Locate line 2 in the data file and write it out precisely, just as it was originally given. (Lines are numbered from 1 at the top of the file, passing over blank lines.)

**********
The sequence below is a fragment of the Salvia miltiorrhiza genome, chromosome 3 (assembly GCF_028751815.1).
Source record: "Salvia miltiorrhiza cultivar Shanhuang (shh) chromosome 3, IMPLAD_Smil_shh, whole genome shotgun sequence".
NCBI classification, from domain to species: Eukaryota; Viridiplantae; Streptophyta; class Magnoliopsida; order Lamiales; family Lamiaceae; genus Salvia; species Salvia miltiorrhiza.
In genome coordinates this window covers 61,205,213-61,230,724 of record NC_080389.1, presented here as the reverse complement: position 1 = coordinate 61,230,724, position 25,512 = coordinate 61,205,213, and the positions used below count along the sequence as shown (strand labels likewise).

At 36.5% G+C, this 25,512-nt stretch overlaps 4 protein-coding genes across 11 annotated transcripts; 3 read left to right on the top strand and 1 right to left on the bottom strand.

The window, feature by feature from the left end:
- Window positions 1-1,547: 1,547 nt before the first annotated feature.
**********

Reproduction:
Source record: "Salvia miltiorrhiza cultivar Shanhuang (shh) chromosome 3, IMPLAD_Smil_shh, whole genome shotgun sequence".